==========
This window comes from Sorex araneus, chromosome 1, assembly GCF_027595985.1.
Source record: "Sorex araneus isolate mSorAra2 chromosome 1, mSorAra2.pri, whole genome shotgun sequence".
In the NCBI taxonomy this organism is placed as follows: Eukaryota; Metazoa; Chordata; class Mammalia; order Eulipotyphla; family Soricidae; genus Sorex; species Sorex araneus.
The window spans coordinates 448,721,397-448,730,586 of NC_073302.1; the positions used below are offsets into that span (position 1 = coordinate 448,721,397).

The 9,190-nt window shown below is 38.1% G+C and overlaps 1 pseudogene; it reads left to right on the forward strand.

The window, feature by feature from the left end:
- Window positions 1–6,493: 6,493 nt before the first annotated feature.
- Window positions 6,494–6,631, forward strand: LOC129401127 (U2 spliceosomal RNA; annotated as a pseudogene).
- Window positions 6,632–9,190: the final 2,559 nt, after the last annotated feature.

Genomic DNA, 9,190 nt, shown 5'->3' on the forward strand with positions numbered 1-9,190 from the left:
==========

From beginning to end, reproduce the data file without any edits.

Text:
This window comes from Sorex araneus, chromosome 1, assembly GCF_027595985.1.
Source record: "Sorex araneus isolate mSorAra2 chromosome 1, mSorAra2.pri, whole genome shotgun sequence".
In the NCBI taxonomy this organism is placed as follows: Eukaryota; Metazoa; Chordata; class Mammalia; order Eulipotyphla; family Soricidae; genus Sorex; species Sorex araneus.
The window spans coordinates 448,721,397-448,730,586 of NC_073302.1; the positions used below are offsets into that span (position 1 = coordinate 448,721,397).

The 9,190-nt window shown below is 38.1% G+C and overlaps 1 pseudogene; it reads left to right on the forward strand.

The window, feature by feature from the left end:
- Window positions 1–6,493: 6,493 nt before the first annotated feature.
- Window positions 6,494–6,631, forward strand: LOC129401127 (U2 spliceosomal RNA; annotated as a pseudogene).
- Window positions 6,632–9,190: the final 2,559 nt, after the last annotated feature.

Genomic DNA, 9,190 nt, shown 5'->3' on the forward strand with positions numbered 1-9,190 from the left: